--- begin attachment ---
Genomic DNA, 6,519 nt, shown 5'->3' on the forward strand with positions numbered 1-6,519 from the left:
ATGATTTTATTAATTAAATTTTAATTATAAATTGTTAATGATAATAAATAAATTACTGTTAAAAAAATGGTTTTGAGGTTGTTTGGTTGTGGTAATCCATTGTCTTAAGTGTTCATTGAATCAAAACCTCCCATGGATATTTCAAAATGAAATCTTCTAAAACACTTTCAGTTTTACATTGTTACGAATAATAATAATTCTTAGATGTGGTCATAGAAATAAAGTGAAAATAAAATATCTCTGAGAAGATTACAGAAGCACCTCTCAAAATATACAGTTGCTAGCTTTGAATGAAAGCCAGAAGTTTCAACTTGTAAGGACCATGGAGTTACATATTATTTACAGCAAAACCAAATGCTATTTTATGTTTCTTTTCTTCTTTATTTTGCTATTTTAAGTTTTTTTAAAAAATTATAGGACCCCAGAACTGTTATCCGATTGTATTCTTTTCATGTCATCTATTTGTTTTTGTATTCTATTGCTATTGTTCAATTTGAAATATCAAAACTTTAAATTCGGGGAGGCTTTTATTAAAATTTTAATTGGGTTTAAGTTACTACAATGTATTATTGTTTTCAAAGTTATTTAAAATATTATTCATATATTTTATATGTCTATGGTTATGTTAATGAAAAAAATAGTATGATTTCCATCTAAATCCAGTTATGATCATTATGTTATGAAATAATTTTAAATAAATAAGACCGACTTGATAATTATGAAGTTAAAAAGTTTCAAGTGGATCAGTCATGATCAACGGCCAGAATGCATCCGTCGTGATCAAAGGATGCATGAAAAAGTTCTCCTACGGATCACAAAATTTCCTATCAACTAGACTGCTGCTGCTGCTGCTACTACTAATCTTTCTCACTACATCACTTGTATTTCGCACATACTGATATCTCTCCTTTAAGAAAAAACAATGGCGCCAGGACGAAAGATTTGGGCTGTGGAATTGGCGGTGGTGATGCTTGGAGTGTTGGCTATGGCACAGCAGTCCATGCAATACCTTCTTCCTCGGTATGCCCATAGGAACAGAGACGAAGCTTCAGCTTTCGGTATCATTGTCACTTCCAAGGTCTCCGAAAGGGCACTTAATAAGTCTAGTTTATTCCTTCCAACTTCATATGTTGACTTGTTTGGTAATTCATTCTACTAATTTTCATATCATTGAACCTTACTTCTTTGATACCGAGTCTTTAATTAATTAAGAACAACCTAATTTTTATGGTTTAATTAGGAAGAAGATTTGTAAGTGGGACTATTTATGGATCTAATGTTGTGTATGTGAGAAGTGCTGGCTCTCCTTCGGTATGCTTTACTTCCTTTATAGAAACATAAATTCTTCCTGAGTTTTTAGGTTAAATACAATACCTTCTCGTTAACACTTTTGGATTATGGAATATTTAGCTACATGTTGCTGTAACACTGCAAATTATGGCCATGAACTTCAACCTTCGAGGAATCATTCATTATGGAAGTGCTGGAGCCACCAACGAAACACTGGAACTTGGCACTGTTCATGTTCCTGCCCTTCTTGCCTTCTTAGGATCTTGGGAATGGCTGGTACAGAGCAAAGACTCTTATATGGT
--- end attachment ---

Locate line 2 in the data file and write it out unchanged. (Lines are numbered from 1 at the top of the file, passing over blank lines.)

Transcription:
ATGATTTTATTAATTAAATTTTAATTATAAATTGTTAATGATAATAAATAAATTACTGTTAAAAAAATGGTTTTGAGGTTGTTTGGTTGTGGTAATCCATTGTCTTAAGTGTTCATTGAATCAAAACCTCCCATGGATATTTCAAAATGAAATCTTCTAAAACACTTTCAGTTTTACATTGTTACGAATAATAATAATTCTTAGATGTGGTCATAGAAATAAAGTGAAAATAAAATATCTCTGAGAAGATTACAGAAGCACCTCTCAAAATATACAGTTGCTAGCTTTGAATGAAAGCCAGAAGTTTCAACTTGTAAGGACCATGGAGTTACATATTATTTACAGCAAAACCAAATGCTATTTTATGTTTCTTTTCTTCTTTATTTTGCTATTTTAAGTTTTTTTAAAAAATTATAGGACCCCAGAACTGTTATCCGATTGTATTCTTTTCATGTCATCTATTTGTTTTTGTATTCTATTGCTATTGTTCAATTTGAAATATCAAAACTTTAAATTCGGGGAGGCTTTTATTAAAATTTTAATTGGGTTTAAGTTACTACAATGTATTATTGTTTTCAAAGTTATTTAAAATATTATTCATATATTTTATATGTCTATGGTTATGTTAATGAAAAAAATAGTATGATTTCCATCTAAATCCAGTTATGATCATTATGTTATGAAATAATTTTAAATAAATAAGACCGACTTGATAATTATGAAGTTAAAAAGTTTCAAGTGGATCAGTCATGATCAACGGCCAGAATGCATCCGTCGTGATCAAAGGATGCATGAAAAAGTTCTCCTACGGATCACAAAATTTCCTATCAACTAGACTGCTGCTGCTGCTGCTACTACTAATCTTTCTCACTACATCACTTGTATTTCGCACATACTGATATCTCTCCTTTAAGAAAAAACAATGGCGCCAGGACGAAAGATTTGGGCTGTGGAATTGGCGGTGGTGATGCTTGGAGTGTTGGCTATGGCACAGCAGTCCATGCAATACCTTCTTCCTCGGTATGCCCATAGGAACAGAGACGAAGCTTCAGCTTTCGGTATCATTGTCACTTCCAAGGTCTCCGAAAGGGCACTTAATAAGTCTAGTTTATTCCTTCCAACTTCATATGTTGACTTGTTTGGTAATTCATTCTACTAATTTTCATATCATTGAACCTTACTTCTTTGATACCGAGTCTTTAATTAATTAAGAACAACCTAATTTTTATGGTTTAATTAGGAAGAAGATTTGTAAGTGGGACTATTTATGGATCTAATGTTGTGTATGTGAGAAGTGCTGGCTCTCCTTCGGTATGCTTTACTTCCTTTATAGAAACATAAATTCTTCCTGAGTTTTTAGGTTAAATACAATACCTTCTCGTTAACACTTTTGGATTATGGAATATTTAGCTACATGTTGCTGTAACACTGCAAATTATGGCCATGAACTTCAACCTTCGAGGAATCATTCATTATGGAAGTGCTGGAGCCACCAACGAAACACTGGAACTTGGCACTGTTCATGTTCCTGCCCTTCTTGCCTTCTTAGGATCTTGGGAATGGCTGGTACAGAGCAAAGACTCTTATATGGT